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Questions on Staffing Services

A Staffing Services agency helps match employees to employers at a fee. Typically, they do all the initial work involved in the hiring process, including finding the right employee and paper work related to legal terms and conditions. Staffing services agencies may also screen professionals and conduct reference checks, criminal background checks, insurance physicals and even drug tests in specific instances. Companies benefit from staffing services as it reduces their administrative work and saves them time. Below are some of the top questions on legal issues involved with staffing services answered by Legal Experts.

I have been a contract worker with a staffing agency in Kansas and have been hired out to another company for the past two years. I have now been offered a position by the same company as a temp employee through my staffing company. However, I have been told that I would be eligible for benefits only after a year. Would the previous two years of employment not count?

In Kansas, there seems to be no laws that specify policies on how benefits are paid out. Typically, as a temp employee, you do not have the rights and benefits as that of an employee unless you are hired away from the temp agency. In such a case, you would be eligible for benefits as per the policies of the company.

However, you may file a complaint with the Department of Labor to see if they can find that you have been incorrectly classified and whether working for a certain period as a temp employee automatically makes you eligible for benefits as a common law employee.

As an employee of my staffing service, I have been placed with their customer as a part-timer. The contract between them states: "Customer does not have the right to hire any [XYZ] employees working full-time at the Customer's location … within twelve months." Does this mean I can be hired only 12 months after I have left the said customer?

In this particular case, the contract is ambiguous and, often, such ambiguities work against the person who has prepared the document. It follows that the client may either have to negotiate an agreement with your employer, or play it safe and not hire you. Since you are not party to the contract, you have little role or say in the matter.

I was selected through a pharmacy staffing agency to work as a pharmacist. However, I called in sick after working for three days. On my return I found that I had been replaced. Isn’t this a breach of contract, whether explicit or implied?

Since you have not worked with the pharmacy long enough, you would not have the legal protections guaranteed to regular employees. Thus, nothing in the federal or state law would make replacing you illegal. Unless your contract specifically states that you cannot be replaced for falling sick, you may have very few options as a legal recourse. Implied contractual obligations can only be created through company policies or what’s written in their employee handbook. If they have no clear policy on terminating sick employees, you would have no implied contract.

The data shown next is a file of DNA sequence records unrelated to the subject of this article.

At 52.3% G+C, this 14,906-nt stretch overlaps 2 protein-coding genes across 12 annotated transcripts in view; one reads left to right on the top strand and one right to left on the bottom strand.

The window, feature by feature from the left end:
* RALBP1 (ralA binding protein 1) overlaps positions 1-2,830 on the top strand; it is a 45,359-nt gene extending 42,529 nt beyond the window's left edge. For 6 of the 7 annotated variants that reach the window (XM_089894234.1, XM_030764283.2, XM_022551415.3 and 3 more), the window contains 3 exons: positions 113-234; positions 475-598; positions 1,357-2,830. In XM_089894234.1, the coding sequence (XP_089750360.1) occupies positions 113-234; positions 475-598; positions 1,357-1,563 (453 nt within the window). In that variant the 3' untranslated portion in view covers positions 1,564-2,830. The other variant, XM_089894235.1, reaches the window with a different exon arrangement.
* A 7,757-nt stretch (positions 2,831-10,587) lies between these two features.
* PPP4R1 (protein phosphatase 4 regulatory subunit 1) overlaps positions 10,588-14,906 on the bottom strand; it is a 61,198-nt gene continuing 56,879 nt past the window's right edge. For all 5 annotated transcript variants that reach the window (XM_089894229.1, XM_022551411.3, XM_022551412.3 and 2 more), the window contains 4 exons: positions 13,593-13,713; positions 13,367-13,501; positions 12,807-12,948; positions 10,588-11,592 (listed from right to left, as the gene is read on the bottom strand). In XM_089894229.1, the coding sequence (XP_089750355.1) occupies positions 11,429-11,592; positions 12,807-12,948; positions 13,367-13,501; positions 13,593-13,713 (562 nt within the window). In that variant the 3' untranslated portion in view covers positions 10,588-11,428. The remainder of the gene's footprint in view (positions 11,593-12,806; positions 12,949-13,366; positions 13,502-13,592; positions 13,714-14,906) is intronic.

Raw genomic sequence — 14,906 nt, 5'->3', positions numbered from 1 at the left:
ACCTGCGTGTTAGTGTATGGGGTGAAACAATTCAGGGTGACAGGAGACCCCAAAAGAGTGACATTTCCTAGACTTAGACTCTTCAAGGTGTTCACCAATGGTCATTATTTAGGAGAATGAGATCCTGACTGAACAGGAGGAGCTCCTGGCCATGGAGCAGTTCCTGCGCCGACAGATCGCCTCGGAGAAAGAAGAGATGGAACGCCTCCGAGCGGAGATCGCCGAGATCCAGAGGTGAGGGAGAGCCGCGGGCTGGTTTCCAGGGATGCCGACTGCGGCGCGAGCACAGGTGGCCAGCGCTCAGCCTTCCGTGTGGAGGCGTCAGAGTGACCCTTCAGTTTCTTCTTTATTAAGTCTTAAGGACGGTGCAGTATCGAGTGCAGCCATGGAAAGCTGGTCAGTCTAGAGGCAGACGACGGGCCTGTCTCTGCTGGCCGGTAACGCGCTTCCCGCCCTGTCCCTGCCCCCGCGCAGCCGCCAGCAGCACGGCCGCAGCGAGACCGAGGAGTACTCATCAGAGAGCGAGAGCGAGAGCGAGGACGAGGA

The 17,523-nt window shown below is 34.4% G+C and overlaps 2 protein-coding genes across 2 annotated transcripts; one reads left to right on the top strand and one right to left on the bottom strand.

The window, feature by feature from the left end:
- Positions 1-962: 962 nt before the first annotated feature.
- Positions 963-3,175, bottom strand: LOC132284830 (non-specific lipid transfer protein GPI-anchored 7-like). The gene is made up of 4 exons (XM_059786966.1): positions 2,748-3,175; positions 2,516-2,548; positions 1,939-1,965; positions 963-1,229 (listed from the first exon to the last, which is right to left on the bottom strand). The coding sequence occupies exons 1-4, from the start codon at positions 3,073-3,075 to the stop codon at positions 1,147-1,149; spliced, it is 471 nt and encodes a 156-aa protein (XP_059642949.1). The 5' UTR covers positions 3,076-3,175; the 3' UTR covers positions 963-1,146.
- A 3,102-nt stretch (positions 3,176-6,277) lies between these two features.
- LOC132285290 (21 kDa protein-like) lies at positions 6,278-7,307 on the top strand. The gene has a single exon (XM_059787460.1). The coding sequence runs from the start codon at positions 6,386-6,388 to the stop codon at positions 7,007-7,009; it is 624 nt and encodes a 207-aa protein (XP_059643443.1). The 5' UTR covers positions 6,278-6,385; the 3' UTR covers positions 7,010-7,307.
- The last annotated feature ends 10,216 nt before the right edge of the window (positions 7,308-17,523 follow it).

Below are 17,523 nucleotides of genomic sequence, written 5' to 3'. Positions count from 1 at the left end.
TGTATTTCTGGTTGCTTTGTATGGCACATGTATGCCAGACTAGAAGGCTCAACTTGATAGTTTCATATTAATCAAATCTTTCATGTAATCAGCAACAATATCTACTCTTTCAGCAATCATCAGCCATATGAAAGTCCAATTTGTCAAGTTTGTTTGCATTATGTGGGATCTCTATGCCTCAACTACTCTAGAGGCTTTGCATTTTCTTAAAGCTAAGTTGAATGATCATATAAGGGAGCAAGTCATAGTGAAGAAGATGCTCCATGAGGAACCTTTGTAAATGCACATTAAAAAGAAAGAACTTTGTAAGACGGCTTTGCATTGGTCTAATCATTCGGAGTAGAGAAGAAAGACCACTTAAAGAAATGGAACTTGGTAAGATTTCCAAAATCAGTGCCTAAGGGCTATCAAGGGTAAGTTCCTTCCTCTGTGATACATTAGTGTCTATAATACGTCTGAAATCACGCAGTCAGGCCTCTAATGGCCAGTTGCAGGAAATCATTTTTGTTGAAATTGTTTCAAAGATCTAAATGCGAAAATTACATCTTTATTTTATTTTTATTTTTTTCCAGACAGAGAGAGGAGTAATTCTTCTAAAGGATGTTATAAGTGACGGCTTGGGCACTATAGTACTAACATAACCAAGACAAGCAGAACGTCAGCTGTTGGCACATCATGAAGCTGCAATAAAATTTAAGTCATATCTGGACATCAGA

Can a North Carolina (NC) Staffing Service Company refuse to hire someone because they have a history of felony?

Typically, employers restrict hiring decisions regarding persons with criminal backgrounds only to those that have a criminal conviction related to the job they would be doing. However, there is nothing in the NC law or the federal law that requires employers to have such a policy. Employers with a general policy of not hiring anyone with a felony regardless of the type of crime committed or the job required of that person would potentially attract charges of discrimination under Title VII of the Civil Rights Act. The Act prevents discrimination of a particular class of people protected under the law, such as racial minorities. If you are a protected class, you may file a complaint with the Equal Employment Opportunity Commission (EEOC). Else, the NC law offers few options.

My temporary staffing company states that my unemployment benefits are being stopped as per the contract which required me to notify them 48 hours after the termination of my assignment. However, I did notify the recruiting staff two days before my assignment ended and sought another assignment. Is this legal? Also, I was not placed under their employment till six months after the contract was signed. Would the contract still be valid?

The contract would be enforceable unless it had a termination clause or either party did not comply with the terms of the contract. In effect, it depends on the exact wording of the contract and the parties acting upon such a contract. Thus, you not being placed for six months post signing the contract does not make it void.

Now, strictly as per the terms of the contract you have stated, you should have contacted the agency 48 hours after termination of the assignment, and not two days prior, which is apparently what you did. You may appeal for continuation of your UI benefits on the basis that although you misunderstood the timeline specified in the contract, you did actually notify the agency and request for a new assignment which they have not provided you with.

Employees hired by staffing service agencies may be placed as part-time or full-time employees with companies. Such companies may hire the employees after a period of time. Since there are contractual obligations in such cases, individuals who are party to these contracts would benefit from understanding their legal obligations as well as their rights and as such may find it helpful to seek help from Legal Experts.
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